3DS Friend Code: 0104-0649-7464 | Nintendo Network ID: spizzamarozzi

StuTwo

@spizzamarozzi the dreamcast had arguably the best first party support of any console ever. Completely original game after completely original game - and actually surprisingly few of the games it's really remembered for were arcade ports.

The point about 'second string' games like Mario Golf or Yoshi's Woolly world is that they'd be instantly less profitable as third party games with licensing fees to pay to the platform holder (be that Sony or a hypothetical analogue to the DVD consortium).

That might be offset by a larger reach but it might not - it could be that everyone who would buy Yoshi already owns a Nintendo platform. It might also be that some of those games (cough Mario Party) can only sell well when there is less competition for attention and a somewhat captive audience.

StuTwo

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LuckyLand

In my opinion quality is a lot more important than innovation. I don't care that much about innovation, after all, I don't know if I will like it unless I try it. For example, I really hate almost all the innovations that came with the DS (as a result I don't like the DS), but for sure I will always appreciate good quality. And having the need to make your own hardware stand out is an extremely strong motivation in my opinion (and also something that I can see very clearly demonstrated by facts) to improve the quality of the games developers make.
Also "generic" consoles already exists, but all of them were pretty much doomed since the beginning, because one can create a console where anybody can publish their games, but if people who make the best games are either people who make exclusive games for a specific hardware or people who make great "generic" games but are not interested in those system anyway those consoles are just useless pieces of plastic garbage.
You cannot change this situations and nobody would gain anything from changing it. You could buy more games maybe but I'm sure many of those games would end up being far worse than what we are used now. I don't think it would be a good thing, quantity over quality? No thanks. If you really cannot understand this and don't think that console exclusives have anything special compared to other games you can always just stick to your PC for gaming. If you really are convinced of what you say you should feel like you are not missing much that way.

I used to be a ripple user like you, then I took The Arrow in the knee

NaviAndMii

@spizzamarozzi ..take a look at the cars developed in communist countries and you'll see what I mean by 'Generic Game Machine VIII' - it's not just Nintendo that 'innovates', the PS4 and X1 are innovative too - sometimes its more subtle, but competition always drives innovation - without any form of competition whatsoever, we wouldn't have a PS4 or X1 - and we certainly wouldn't have a Switch...we'd just end up with the gaming equivalent of the Lada Riva.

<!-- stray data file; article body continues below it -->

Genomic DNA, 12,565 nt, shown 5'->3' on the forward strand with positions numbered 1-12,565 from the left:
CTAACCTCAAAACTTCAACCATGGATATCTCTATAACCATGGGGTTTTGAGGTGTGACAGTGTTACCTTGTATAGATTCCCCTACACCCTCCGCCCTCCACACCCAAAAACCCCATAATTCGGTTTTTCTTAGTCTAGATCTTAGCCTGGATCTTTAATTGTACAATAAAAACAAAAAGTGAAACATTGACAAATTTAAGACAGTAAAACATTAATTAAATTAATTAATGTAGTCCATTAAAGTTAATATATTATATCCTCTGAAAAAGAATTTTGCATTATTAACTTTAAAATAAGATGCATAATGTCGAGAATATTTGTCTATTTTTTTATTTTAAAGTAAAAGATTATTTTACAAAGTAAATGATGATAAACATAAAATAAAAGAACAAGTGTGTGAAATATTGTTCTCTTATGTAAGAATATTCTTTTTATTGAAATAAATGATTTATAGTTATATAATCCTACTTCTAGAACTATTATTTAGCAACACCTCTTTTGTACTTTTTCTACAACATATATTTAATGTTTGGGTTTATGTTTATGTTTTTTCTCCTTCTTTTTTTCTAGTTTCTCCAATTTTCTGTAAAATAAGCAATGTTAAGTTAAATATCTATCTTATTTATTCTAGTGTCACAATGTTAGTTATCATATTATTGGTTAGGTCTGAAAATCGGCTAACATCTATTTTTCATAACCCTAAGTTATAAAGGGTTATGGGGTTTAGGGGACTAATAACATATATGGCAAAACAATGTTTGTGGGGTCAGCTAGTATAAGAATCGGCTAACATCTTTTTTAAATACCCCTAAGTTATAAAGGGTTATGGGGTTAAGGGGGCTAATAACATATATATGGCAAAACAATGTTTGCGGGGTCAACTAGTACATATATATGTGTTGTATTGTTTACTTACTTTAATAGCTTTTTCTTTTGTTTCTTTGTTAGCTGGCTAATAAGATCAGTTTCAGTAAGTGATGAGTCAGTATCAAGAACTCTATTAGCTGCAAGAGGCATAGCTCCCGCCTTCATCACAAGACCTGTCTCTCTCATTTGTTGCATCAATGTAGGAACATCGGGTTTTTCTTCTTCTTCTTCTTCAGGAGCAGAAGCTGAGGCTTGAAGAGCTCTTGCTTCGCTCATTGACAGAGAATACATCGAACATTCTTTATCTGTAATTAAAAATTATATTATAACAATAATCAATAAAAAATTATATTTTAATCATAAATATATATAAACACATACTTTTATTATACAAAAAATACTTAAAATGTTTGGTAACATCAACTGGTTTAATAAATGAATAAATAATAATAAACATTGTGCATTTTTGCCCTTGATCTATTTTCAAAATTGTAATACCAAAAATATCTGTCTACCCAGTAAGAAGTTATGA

Untitled

...no thanks.

Edited on by NaviAndMii

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LuckyLand

@NaviAndMii Exactly. I told that I don't care that much about innovation, only about quality, but competition and "protectionism" of your own products/systems drive quality as well as innovation. Those rules in the gaming industry were established 40 years ago but that does not mean are any less valid today. In fact it's the opposite, some non exclusive great games exists, yes, but for the most part you can clearly see evidences everywhere and anytime that keeping software and hardware competitons tied to each other greatly improves the commitment in making games and ultimately the quality of the final products.

I used to be a ripple user like you, then I took The Arrow in the knee

spizzamarozzi

It's super-funny because Tetris, arguably the most popular, best selling, and most influential videogame ever in the history of the universe, came out of that country, under that regime, during those exact years, from a programmer who probably drove that car. Which totally makes your point worthless and wrong.

But I mean, I might as well give up, because when you are discussing videogame content being produced, distributed and manufactured in the same way as every other form of entertainment, and people produce........a picture of a car made in the USSR in the early 80s.......there's not much you can do.

ps: I don't have a PC - I mostly game on mobile phone.

Edited on by spizzamarozzi

Top-10 games I played in 2017: The Legend of Zelda Breath of the Wild (WiiU) - Rogue Legacy (PS3) - Fallout 3 (PS3) - Red Dead Redemption (PS3) - Guns of Boom (MP) - Sky Force Reloaded (MP) - ...

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LuckyLand